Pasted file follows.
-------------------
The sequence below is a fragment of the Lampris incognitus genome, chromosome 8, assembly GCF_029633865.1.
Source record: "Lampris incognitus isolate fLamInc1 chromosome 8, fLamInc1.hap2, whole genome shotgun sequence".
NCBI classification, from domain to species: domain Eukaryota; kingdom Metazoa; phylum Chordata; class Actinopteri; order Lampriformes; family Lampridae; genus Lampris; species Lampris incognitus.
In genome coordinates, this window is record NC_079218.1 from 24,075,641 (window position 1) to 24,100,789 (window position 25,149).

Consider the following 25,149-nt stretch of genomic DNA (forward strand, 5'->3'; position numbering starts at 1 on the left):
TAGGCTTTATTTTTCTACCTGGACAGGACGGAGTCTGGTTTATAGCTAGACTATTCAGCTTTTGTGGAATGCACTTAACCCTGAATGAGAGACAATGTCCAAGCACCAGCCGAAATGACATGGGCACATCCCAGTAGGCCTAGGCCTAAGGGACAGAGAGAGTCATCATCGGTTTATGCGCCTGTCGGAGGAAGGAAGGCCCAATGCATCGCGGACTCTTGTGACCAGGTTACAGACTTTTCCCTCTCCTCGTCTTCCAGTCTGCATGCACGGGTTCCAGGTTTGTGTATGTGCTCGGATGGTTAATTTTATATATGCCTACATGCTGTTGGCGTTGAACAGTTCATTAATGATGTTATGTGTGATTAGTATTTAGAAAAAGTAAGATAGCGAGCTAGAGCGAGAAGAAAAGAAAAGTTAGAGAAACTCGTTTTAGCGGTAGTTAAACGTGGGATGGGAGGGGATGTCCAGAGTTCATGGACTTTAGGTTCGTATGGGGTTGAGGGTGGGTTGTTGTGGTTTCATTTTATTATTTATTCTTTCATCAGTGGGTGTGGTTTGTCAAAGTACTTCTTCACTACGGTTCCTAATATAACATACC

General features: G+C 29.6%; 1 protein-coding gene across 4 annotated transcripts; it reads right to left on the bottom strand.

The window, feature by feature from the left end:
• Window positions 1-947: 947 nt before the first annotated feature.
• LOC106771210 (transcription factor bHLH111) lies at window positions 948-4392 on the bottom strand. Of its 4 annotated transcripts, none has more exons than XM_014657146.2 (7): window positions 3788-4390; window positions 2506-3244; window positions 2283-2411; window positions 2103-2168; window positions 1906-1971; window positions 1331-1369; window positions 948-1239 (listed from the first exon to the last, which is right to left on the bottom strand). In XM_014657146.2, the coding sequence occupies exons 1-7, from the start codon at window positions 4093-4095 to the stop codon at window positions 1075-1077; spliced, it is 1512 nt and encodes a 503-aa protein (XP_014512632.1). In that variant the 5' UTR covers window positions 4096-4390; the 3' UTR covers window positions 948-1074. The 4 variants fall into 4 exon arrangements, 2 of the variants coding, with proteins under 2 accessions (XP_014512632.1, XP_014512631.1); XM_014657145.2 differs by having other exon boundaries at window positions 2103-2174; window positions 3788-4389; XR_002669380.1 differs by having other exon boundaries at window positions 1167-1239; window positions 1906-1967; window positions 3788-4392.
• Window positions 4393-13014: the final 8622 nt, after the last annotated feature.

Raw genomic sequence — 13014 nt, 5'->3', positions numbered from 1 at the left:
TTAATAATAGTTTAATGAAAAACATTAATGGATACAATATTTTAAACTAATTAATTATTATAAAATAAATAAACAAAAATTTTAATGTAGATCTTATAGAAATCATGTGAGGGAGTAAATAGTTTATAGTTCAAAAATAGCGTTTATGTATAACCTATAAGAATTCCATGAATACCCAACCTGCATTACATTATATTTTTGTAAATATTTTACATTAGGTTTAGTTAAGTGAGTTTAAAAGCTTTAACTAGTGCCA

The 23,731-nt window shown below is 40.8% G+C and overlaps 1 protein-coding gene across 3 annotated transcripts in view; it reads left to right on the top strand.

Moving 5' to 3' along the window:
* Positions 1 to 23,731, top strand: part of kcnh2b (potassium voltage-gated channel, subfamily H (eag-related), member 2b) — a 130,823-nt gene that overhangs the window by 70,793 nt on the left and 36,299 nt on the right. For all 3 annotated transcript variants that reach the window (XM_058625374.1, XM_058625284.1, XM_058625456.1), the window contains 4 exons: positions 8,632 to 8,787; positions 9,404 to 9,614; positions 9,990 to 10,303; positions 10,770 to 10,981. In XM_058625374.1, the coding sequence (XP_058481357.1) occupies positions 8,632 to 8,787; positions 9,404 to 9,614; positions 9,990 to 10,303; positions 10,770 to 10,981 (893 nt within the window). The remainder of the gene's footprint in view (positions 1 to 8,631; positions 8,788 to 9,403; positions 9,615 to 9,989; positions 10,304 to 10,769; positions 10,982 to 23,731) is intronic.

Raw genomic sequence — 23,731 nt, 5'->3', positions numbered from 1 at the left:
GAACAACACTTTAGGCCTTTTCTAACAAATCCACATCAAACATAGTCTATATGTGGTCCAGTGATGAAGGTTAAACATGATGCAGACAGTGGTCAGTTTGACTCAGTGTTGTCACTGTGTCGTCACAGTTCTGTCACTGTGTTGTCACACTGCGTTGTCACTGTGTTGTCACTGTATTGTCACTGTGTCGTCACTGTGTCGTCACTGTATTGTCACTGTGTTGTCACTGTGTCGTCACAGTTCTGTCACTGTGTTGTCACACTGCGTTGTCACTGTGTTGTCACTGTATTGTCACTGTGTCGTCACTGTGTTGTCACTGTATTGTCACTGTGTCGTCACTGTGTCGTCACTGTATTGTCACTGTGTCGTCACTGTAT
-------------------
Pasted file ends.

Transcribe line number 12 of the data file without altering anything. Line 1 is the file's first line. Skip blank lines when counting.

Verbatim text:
Raw genomic sequence — 13014 nt, 5'->3', positions numbered from 1 at the left: